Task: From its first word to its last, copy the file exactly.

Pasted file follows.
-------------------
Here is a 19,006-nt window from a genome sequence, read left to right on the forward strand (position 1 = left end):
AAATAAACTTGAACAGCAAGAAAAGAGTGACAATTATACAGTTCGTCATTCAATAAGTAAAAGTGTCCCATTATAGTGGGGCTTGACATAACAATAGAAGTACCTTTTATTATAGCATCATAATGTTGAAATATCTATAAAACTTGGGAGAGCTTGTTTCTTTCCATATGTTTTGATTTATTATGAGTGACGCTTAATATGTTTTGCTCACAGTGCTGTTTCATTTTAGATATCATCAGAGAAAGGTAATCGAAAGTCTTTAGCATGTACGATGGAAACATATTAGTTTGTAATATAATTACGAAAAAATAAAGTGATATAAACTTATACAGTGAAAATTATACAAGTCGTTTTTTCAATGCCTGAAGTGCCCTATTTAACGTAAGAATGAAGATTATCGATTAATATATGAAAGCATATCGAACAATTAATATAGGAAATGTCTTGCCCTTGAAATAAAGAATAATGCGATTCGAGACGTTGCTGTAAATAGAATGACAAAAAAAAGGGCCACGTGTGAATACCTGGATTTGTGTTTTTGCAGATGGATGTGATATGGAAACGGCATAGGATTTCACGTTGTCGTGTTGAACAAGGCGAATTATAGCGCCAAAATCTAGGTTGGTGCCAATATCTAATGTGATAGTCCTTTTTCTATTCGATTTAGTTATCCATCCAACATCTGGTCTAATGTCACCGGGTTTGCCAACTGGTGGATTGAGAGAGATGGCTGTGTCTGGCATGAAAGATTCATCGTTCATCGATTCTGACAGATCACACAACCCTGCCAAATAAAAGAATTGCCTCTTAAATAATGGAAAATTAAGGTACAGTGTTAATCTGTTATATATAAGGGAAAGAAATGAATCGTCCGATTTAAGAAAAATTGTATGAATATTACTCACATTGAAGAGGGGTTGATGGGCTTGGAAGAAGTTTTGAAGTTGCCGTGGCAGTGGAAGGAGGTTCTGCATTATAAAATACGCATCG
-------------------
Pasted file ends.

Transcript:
Here is a 19,006-nt window from a genome sequence, read left to right on the forward strand (position 1 = left end):
AAATAAACTTGAACAGCAAGAAAAGAGTGACAATTATACAGTTCGTCATTCAATAAGTAAAAGTGTCCCATTATAGTGGGGCTTGACATAACAATAGAAGTACCTTTTATTATAGCATCATAATGTTGAAATATCTATAAAACTTGGGAGAGCTTGTTTCTTTCCATATGTTTTGATTTATTATGAGTGACGCTTAATATGTTTTGCTCACAGTGCTGTTTCATTTTAGATATCATCAGAGAAAGGTAATCGAAAGTCTTTAGCATGTACGATGGAAACATATTAGTTTGTAATATAATTACGAAAAAATAAAGTGATATAAACTTATACAGTGAAAATTATACAAGTCGTTTTTTCAATGCCTGAAGTGCCCTATTTAACGTAAGAATGAAGATTATCGATTAATATATGAAAGCATATCGAACAATTAATATAGGAAATGTCTTGCCCTTGAAATAAAGAATAATGCGATTCGAGACGTTGCTGTAAATAGAATGACAAAAAAAAGGGCCACGTGTGAATACCTGGATTTGTGTTTTTGCAGATGGATGTGATATGGAAACGGCATAGGATTTCACGTTGTCGTGTTGAACAAGGCGAATTATAGCGCCAAAATCTAGGTTGGTGCCAATATCTAATGTGATAGTCCTTTTTCTATTCGATTTAGTTATCCATCCAACATCTGGTCTAATGTCACCGGGTTTGCCAACTGGTGGATTGAGAGAGATGGCTGTGTCTGGCATGAAAGATTCATCGTTCATCGATTCTGACAGATCACACAACCCTGCCAAATAAAAGAATTGCCTCTTAAATAATGGAAAATTAAGGTACAGTGTTAATCTGTTATATATAAGGGAAAGAAATGAATCGTCCGATTTAAGAAAAATTGTATGAATATTACTCACATTGAAGAGGGGTTGATGGGCTTGGAAGAAGTTTTGAAGTTGCCGTGGCAGTGGAAGGAGGTTCTGCATTATAAAATACGCATCG